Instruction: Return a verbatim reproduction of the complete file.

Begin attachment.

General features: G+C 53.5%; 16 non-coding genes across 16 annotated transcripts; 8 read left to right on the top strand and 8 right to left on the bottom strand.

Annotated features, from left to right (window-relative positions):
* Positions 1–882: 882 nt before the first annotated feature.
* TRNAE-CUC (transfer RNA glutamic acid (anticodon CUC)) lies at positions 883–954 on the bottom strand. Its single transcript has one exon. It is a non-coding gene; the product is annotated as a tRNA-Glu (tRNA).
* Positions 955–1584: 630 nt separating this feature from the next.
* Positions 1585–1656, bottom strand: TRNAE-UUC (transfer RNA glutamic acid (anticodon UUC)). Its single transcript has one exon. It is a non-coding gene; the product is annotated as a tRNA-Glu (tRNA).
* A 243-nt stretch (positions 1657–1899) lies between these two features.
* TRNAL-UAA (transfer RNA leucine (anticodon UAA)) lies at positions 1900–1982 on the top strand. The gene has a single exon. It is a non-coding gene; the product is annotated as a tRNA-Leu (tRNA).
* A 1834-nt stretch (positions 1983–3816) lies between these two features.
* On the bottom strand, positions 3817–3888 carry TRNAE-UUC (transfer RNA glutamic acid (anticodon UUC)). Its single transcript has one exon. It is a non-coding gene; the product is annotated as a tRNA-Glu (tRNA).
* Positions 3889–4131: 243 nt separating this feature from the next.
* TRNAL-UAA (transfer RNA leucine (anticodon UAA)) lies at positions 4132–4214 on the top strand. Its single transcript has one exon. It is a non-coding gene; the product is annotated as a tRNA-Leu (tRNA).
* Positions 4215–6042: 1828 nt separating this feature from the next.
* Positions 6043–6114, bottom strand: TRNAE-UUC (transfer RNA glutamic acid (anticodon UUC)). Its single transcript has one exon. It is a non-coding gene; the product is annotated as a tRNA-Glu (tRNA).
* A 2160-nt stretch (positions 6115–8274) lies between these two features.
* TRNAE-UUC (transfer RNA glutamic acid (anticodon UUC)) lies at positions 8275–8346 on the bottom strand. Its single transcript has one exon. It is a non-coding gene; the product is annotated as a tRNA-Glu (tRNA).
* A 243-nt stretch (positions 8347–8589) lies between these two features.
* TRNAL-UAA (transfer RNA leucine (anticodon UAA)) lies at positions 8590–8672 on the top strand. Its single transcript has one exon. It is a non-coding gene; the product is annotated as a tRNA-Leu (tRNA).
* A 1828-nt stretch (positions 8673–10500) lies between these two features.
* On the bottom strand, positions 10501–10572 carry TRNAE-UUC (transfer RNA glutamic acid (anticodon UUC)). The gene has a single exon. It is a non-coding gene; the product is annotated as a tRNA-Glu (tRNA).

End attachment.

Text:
General features: G+C 53.5%; 16 non-coding genes across 16 annotated transcripts; 8 read left to right on the top strand and 8 right to left on the bottom strand.

Annotated features, from left to right (window-relative positions):
* Positions 1–882: 882 nt before the first annotated feature.
* TRNAE-CUC (transfer RNA glutamic acid (anticodon CUC)) lies at positions 883–954 on the bottom strand. Its single transcript has one exon. It is a non-coding gene; the product is annotated as a tRNA-Glu (tRNA).
* Positions 955–1584: 630 nt separating this feature from the next.
* Positions 1585–1656, bottom strand: TRNAE-UUC (transfer RNA glutamic acid (anticodon UUC)). Its single transcript has one exon. It is a non-coding gene; the product is annotated as a tRNA-Glu (tRNA).
* A 243-nt stretch (positions 1657–1899) lies between these two features.
* TRNAL-UAA (transfer RNA leucine (anticodon UAA)) lies at positions 1900–1982 on the top strand. The gene has a single exon. It is a non-coding gene; the product is annotated as a tRNA-Leu (tRNA).
* A 1834-nt stretch (positions 1983–3816) lies between these two features.
* On the bottom strand, positions 3817–3888 carry TRNAE-UUC (transfer RNA glutamic acid (anticodon UUC)). Its single transcript has one exon. It is a non-coding gene; the product is annotated as a tRNA-Glu (tRNA).
* Positions 3889–4131: 243 nt separating this feature from the next.
* TRNAL-UAA (transfer RNA leucine (anticodon UAA)) lies at positions 4132–4214 on the top strand. Its single transcript has one exon. It is a non-coding gene; the product is annotated as a tRNA-Leu (tRNA).
* Positions 4215–6042: 1828 nt separating this feature from the next.
* Positions 6043–6114, bottom strand: TRNAE-UUC (transfer RNA glutamic acid (anticodon UUC)). Its single transcript has one exon. It is a non-coding gene; the product is annotated as a tRNA-Glu (tRNA).
* A 2160-nt stretch (positions 6115–8274) lies between these two features.
* TRNAE-UUC (transfer RNA glutamic acid (anticodon UUC)) lies at positions 8275–8346 on the bottom strand. Its single transcript has one exon. It is a non-coding gene; the product is annotated as a tRNA-Glu (tRNA).
* A 243-nt stretch (positions 8347–8589) lies between these two features.
* TRNAL-UAA (transfer RNA leucine (anticodon UAA)) lies at positions 8590–8672 on the top strand. Its single transcript has one exon. It is a non-coding gene; the product is annotated as a tRNA-Leu (tRNA).
* A 1828-nt stretch (positions 8673–10500) lies between these two features.
* On the bottom strand, positions 10501–10572 carry TRNAE-UUC (transfer RNA glutamic acid (anticodon UUC)). The gene has a single exon. It is a non-coding gene; the product is annotated as a tRNA-Glu (tRNA).